In a bid to comply with the new directive by the Central Bank of Nigeria (CBN) mandating Deposit Money Banks (DMBs) to lend to the country’s real sectors, the banks are now relying on credit bureau operators in order to meet the 60% Loan to Deposit Ratio policy.
CRC Credit Bureau’s Managing Director/CEO, Tunde Popoola, made the disclosure recently. According to him, the banks are currently working in partnership with the credit bureau to figure out how the credit facility would best be disbursed. He explained how this is being worked out, thus;
“Historically, banks can look at your transactions and collect information from credit bureau operators, which they can put together and look for other additional information. They may have to generate information that will enable them to know whether you are credible to have loans, and what kind of loans, and how much you will be able to cope with based on the data that they have. Then of course, based on the credit score they are already familiar with, determine the rate at which the customer can access such loans.”
The CRC Credit Bureau boss further disclosed that the email notification from banks to customers on the availability of loans were products of well-thought-out research and data mining on customers’ accounts.
“They are not mistakingly sent emails. You will discover that the amount they tell you that you can have access to, will be different from what they give someone else. And so, because their risk profiles are different, they have been able to do that effectively, leveraging on the availability of data.”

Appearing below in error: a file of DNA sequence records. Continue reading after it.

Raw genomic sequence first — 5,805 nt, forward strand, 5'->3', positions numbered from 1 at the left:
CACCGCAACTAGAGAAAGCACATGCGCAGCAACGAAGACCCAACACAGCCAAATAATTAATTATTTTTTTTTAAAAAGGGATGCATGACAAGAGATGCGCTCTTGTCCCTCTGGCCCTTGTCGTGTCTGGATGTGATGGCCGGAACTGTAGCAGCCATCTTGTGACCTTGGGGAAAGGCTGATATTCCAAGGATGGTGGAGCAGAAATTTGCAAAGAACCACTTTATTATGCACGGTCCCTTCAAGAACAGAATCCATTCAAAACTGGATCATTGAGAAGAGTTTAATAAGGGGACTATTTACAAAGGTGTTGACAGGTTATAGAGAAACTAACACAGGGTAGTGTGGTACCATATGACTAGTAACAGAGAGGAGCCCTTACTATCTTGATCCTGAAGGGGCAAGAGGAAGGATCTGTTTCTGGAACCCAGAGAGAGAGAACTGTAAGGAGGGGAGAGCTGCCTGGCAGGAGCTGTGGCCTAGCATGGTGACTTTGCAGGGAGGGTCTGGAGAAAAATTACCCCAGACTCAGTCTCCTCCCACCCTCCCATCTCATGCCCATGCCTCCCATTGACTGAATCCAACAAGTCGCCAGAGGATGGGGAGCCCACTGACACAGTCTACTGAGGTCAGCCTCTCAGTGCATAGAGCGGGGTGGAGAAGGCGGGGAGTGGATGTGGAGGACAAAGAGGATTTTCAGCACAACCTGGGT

Prior to this development, the apex bank had made known that its directive for DMBs to lend out a minimum of 60 percent of their deposits to the country’s real sector, will take effect from Monday, September 30, 2019.
Understanding the LDR: Loan to Deposit Ratio (LDR) is an instrument deployed to assess a bank’s liquidity by comparing its total loans to its total deposits over the same period. In this process, if the ration appears too high, it means that the bank may not have enough liquidity to cover any unforeseen fund requirements, especially if the loan repayments fall short of schedule. Conversely, if the ratio is too low, the bank may not be earning as much as it can from the deposits it had taken at a cost.